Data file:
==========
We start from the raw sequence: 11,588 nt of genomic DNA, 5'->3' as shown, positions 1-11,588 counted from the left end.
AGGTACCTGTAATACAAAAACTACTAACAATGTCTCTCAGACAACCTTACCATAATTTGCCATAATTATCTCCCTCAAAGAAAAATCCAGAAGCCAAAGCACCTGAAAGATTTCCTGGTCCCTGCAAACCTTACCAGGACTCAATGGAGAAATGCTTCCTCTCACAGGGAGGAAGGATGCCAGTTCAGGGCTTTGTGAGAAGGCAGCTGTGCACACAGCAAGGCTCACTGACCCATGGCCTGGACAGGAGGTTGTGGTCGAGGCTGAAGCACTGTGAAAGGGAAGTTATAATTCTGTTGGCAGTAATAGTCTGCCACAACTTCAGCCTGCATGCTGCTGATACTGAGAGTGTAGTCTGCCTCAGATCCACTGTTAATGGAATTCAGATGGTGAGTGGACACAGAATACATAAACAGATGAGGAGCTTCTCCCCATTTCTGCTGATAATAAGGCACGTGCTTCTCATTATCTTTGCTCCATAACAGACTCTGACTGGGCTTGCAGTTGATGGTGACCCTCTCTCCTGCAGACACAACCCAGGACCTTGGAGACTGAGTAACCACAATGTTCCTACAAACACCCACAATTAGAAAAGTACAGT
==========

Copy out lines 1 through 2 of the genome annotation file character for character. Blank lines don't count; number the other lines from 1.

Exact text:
We start from the raw sequence: 11,588 nt of genomic DNA, 5'->3' as shown, positions 1-11,588 counted from the left end.
AGGTACCTGTAATACAAAAACTACTAACAATGTCTCTCAGACAACCTTACCATAATTTGCCATAATTATCTCCCTCAAAGAAAAATCCAGAAGCCAAAGCACCTGAAAGATTTCCTGGTCCCTGCAAACCTTACCAGGACTCAATGGAGAAATGCTTCCTCTCACAGGGAGGAAGGATGCCAGTTCAGGGCTTTGTGAGAAGGCAGCTGTGCACACAGCAAGGCTCACTGACCCATGGCCTGGACAGGAGGTTGTGGTCGAGGCTGAAGCACTGTGAAAGGGAAGTTATAATTCTGTTGGCAGTAATAGTCTGCCACAACTTCAGCCTGCATGCTGCTGATACTGAGAGTGTAGTCTGCCTCAGATCCACTGTTAATGGAATTCAGATGGTGAGTGGACACAGAATACATAAACAGATGAGGAGCTTCTCCCCATTTCTGCTGATAATAAGGCACGTGCTTCTCATTATCTTTGCTCCATAACAGACTCTGACTGGGCTTGCAGTTGATGGTGACCCTCTCTCCTGCAGACACAACCCAGGACCTTGGAGACTGAGTAACCACAATGTTCCTACAAACACCCACAATTAGAAAAGTACAGT